A square, straight lines, bridges and angles. A perfect circle. The beauty of geometry... Who better than Mario Botta, an immensely talented architect, could have offered Lalique a piece as exceptional as Géo?Get in touch >
Fired by Lalique’s master glassmakers, Botta’s sketch “crystallized” into a remarkable Limited Edition: 250 vases made of clear crystal, each one signed and numbered, with its own certificate of authenticity. Emerging from steel moulds at the crystal works, these receptacles of light reflect the excellence of Lalique craftsmanship in every facet, matte or shiny.Get in touch >
René Lalique refreshed the art of crystal-making by introducing new styles, first Art Nouveau then Art Deco. He knew that his real material, the one he actually had to “sculpt,” was light. This ambition has been perpetuated in the Géo art edition by eight master craftsmen (Meilleurs Ouvriers de France), in line with house tradition.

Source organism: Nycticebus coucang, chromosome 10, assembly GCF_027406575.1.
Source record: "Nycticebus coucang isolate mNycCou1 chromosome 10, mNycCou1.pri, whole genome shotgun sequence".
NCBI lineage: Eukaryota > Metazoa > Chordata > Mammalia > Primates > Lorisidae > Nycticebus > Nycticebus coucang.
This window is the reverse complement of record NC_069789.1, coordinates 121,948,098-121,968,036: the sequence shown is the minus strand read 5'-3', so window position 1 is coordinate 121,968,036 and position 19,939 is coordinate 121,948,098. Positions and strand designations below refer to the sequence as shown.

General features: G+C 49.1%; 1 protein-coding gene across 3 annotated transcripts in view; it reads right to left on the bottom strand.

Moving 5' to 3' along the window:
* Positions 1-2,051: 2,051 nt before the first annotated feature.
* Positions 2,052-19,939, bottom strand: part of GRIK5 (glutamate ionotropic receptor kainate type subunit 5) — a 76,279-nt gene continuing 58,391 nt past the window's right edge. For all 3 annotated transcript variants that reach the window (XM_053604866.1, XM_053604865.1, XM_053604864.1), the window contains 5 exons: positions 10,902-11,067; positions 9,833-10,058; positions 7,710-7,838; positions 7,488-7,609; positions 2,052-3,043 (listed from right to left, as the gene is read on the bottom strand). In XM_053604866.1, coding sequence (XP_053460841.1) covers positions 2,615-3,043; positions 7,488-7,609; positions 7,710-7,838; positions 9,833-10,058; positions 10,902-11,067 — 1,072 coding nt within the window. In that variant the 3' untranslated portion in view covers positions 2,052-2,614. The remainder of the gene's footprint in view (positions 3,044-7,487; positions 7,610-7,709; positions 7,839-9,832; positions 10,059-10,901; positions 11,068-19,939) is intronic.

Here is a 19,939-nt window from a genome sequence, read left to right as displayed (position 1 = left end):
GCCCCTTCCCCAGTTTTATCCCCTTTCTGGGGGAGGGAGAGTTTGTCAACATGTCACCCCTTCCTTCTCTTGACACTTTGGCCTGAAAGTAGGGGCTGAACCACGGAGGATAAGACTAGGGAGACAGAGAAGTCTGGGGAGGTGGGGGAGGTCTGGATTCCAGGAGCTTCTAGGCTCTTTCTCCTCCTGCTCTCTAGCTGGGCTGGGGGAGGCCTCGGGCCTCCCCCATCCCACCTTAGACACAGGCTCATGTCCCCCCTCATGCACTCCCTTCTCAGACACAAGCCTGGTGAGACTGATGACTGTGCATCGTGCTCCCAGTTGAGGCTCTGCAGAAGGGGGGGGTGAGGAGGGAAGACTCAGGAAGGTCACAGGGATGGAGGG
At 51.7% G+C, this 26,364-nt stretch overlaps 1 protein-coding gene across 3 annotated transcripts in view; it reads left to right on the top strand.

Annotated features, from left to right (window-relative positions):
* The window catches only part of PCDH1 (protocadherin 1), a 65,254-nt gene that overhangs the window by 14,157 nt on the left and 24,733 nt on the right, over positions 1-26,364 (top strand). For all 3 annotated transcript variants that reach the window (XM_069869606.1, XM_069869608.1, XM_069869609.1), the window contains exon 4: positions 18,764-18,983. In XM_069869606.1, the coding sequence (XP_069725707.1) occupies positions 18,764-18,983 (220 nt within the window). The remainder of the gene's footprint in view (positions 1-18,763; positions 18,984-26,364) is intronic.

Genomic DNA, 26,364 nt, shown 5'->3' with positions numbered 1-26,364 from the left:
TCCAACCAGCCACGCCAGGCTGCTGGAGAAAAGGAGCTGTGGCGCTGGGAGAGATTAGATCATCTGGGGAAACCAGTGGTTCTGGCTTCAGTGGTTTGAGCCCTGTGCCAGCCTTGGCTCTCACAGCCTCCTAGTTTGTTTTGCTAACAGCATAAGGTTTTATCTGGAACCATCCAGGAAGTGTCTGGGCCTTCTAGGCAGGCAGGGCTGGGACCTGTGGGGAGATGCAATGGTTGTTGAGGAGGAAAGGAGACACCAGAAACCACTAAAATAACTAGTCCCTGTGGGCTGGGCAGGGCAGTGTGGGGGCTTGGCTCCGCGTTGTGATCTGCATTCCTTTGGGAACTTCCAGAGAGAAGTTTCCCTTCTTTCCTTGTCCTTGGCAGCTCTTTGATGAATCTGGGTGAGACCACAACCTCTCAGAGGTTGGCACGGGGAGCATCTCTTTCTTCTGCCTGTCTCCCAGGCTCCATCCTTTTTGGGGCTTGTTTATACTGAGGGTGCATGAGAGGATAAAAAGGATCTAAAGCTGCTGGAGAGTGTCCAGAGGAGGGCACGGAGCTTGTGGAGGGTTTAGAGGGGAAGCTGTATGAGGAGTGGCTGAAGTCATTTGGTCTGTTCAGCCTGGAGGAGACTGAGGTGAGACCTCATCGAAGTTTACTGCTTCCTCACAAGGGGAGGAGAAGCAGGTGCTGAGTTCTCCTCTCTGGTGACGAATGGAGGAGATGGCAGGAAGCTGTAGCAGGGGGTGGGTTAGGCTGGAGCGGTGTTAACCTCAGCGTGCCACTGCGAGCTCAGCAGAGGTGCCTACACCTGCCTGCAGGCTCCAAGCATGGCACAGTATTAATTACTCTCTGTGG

They chose the venerable “lost wax” technique, which the master himself had revived and updated. The process, which originated in China 3,000 years ago, is used to cast bronze sculpture. Refractory plaster is moulded around a wax model that melts during firing in the kiln. The hollow left in the mould is three-dimensional, ready to receive the crystal. In the case of Géo, the crystal remains in the kiln for 20 days.
Before firing Géo, the artisans carefully craft the circle in the centre, conceived by the architect as the “core” of the work. Here, Lalique’s expertise meshes perfectly with that of Botta. To describe his encounter with crystal, Botta quotes Le Corbusier: architecture is “the masterly, correct and magnificent play of masses brought together in light.” Géo confirms this, brilliantly.